The conclusion (given early) is simple: enhancing the error messages with a controlled empirical study found no significant effect. This work came from thinking about an early programming exercise that was quite straightforward but seemed to came students a lot of grief. For those who don’t know, programs won’t run until we fix the structural problems in how we put the program elements together: syntax errors have to be fixed before the program will run. Until the program runs, we get no useful feedback, just (often cryptic) error messages from the compiler. Students will give up if they don’t make progress in a reasonable interval and a lack of feedback is very disheartening.
The hypothesis was that providing more useful error messages for syntax errors would “help” users, help being hard to quantify. These messages should be:
- useful: simple language, informal language and targeting errors that are common in practice. Also providing example code to guide students.
- helpful: reduce the number of non-compiling submissions in total, reduce number of consecutive non-compiling submissions AND reduce the number of attempts to resolve a specific error.
In related work, Kummerfeld and Kay (ACE 2003), “The neglected battle fields of Syntax Errors”, provided a web-based reference guide to search for the error text and then get some examples. (These days, we’d probably call this Stack Overflow. 🙂 ) Flowers, Carver and Jackson, 2004, developed Gauntlet to provide more informal error messages with user-friendly feedback and humour. The paper was published in Frontiers in Education, 2004, “Empowering Students and Building Confidence in Novice Programmers Through Gauntlet.” The next aspect of related work was from Tom Schorsch, SIGCSE 1995, with CAP, making specific corrections in an environment. Warren Toomey modified BlueJ to change the error subsystem but there’s no apparent published work on this. The final two were Dy and Rodrigo, Koli Calling 2010, with a detector for non-literal Java errors and Debugging Tutor: Preliminary evaluation, by Carter and Blank, KCSC, January 2014.
The work done by the authors was in CodeWrite (written up in SIGCSE 2011 and ITiCSE 2011, both under Denny et al). All students submit non-compiling code frequently. Maybe better feedback will help and influence existing systems such as Nifty reflections (cloud bat) and CloudCoder. In the study, student had 10 problems they could choose from, with a method, description and return result. The students were split in an A/B test, where half saw raw feedback and half saw the enhanced message. The team built an error recogniser that analysed over 12,000 submissions with syntax errors from a 2012 course and the raw compiler message identified errors 78% of the time. (“All Syntax Errors are Not Equal”, ITiCSE 2012). In other cases, static analysis was used to work out what the error was. Eventually, 92% of the errors were classifiable from the 2012 dataset. Anything not in that group was shown as raw error message to the student.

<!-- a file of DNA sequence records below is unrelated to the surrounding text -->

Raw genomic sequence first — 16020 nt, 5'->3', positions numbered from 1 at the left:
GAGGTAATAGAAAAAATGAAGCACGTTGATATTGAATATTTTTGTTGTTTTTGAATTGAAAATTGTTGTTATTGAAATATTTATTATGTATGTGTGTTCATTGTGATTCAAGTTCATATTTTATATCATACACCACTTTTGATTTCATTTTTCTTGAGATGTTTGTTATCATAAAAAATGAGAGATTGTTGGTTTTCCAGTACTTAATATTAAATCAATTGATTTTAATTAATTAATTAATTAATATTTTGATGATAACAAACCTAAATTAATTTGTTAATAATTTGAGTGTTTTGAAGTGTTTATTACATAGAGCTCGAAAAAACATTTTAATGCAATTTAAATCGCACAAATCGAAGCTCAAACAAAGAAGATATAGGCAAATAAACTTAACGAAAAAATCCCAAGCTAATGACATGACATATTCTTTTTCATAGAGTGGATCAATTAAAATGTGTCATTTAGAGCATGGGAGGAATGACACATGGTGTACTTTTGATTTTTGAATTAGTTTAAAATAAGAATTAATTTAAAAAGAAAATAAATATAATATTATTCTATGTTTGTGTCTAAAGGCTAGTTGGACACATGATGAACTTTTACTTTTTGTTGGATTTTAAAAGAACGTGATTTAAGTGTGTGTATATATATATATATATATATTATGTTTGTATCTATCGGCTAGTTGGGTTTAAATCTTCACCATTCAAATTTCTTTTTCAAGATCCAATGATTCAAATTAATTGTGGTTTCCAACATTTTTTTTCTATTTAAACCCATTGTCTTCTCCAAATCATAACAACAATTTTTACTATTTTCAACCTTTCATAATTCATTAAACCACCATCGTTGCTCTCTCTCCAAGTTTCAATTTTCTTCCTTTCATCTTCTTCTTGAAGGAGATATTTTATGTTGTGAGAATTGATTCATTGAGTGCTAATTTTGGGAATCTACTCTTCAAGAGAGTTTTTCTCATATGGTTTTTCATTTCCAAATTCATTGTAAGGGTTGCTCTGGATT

In the randomised controlled experiment, 83 students had to complete the 10 exercises (worth 1% each), using the measures of:
- number of consecutive non-compiing submissions for each exercise
- Total number of non-compiling submissions
- … and others.
Do students even read the error messages? This would explain the lack of impact. However, examining student code change there appears to be a response to the error messages received, although this can be a slow and piecemeal approach. There was a difference between the groups, but it wasn’t significant, because there was a 17% reduction in non-compiling submissions.
I find this very interesting because the lack of significance is slightly unexpected, given that increased expressiveness and ease of reading should make it easier for people to find errors, especially with the provision of examples. I’m not sure that this is the last word on this (and I’m certainly not saying the authors are wrong because this work is very rigorous) but I wonder what we could be measuring to nail this one down into the coffin.
The final talk was “A Qualitative Think-Aloud Study of Novice Programmers’ Code Writing Strategies”, which was presented by Tony Clear, on behalf of the authors. The aim of the work was to move beyond the notion of levels of development and attempt to explore the process of learning, building on the notion of schemas and plans. Assimilation (using existing schemas to understand new information) and accommodation (new information won’t fit so we change our schema) are common themes in psychology of learning.
We’re really not sure how novice programmers construct new knowledge and we don’t fully understand the cognitive process. We do know that learning to program is often perceived as hard. (Shh, don’t tell anyone.) At early stages, movie programmers have very few schemas to draw on, their knowledge is fragile and the cognitive load is very high.